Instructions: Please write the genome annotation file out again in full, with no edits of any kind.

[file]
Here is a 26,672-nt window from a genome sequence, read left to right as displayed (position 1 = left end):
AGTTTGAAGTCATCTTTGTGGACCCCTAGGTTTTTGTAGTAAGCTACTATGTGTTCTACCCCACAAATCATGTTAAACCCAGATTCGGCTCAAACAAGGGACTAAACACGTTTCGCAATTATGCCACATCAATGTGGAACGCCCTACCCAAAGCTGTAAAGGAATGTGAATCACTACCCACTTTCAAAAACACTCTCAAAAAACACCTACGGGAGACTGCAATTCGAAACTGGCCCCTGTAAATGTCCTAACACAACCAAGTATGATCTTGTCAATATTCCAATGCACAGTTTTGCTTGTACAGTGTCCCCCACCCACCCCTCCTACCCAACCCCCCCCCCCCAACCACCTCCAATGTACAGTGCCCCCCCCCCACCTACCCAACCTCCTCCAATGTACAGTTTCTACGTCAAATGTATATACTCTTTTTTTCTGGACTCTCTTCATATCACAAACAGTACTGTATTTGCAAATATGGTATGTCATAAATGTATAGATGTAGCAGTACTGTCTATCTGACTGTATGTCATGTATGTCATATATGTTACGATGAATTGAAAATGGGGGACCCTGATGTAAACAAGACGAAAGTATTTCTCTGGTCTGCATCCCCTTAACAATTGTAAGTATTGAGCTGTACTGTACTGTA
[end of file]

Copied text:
Here is a 26,672-nt window from a genome sequence, read left to right as displayed (position 1 = left end):
AGTTTGAAGTCATCTTTGTGGACCCCTAGGTTTTTGTAGTAAGCTACTATGTGTTCTACCCCACAAATCATGTTAAACCCAGATTCGGCTCAAACAAGGGACTAAACACGTTTCGCAATTATGCCACATCAATGTGGAACGCCCTACCCAAAGCTGTAAAGGAATGTGAATCACTACCCACTTTCAAAAACACTCTCAAAAAACACCTACGGGAGACTGCAATTCGAAACTGGCCCCTGTAAATGTCCTAACACAACCAAGTATGATCTTGTCAATATTCCAATGCACAGTTTTGCTTGTACAGTGTCCCCCACCCACCCCTCCTACCCAACCCCCCCCCCCCAACCACCTCCAATGTACAGTGCCCCCCCCCCACCTACCCAACCTCCTCCAATGTACAGTTTCTACGTCAAATGTATATACTCTTTTTTTCTGGACTCTCTTCATATCACAAACAGTACTGTATTTGCAAATATGGTATGTCATAAATGTATAGATGTAGCAGTACTGTCTATCTGACTGTATGTCATGTATGTCATATATGTTACGATGAATTGAAAATGGGGGACCCTGATGTAAACAAGACGAAAGTATTTCTCTGGTCTGCATCCCCTTAACAATTGTAAGTATTGAGCTGTACTGTACTGTA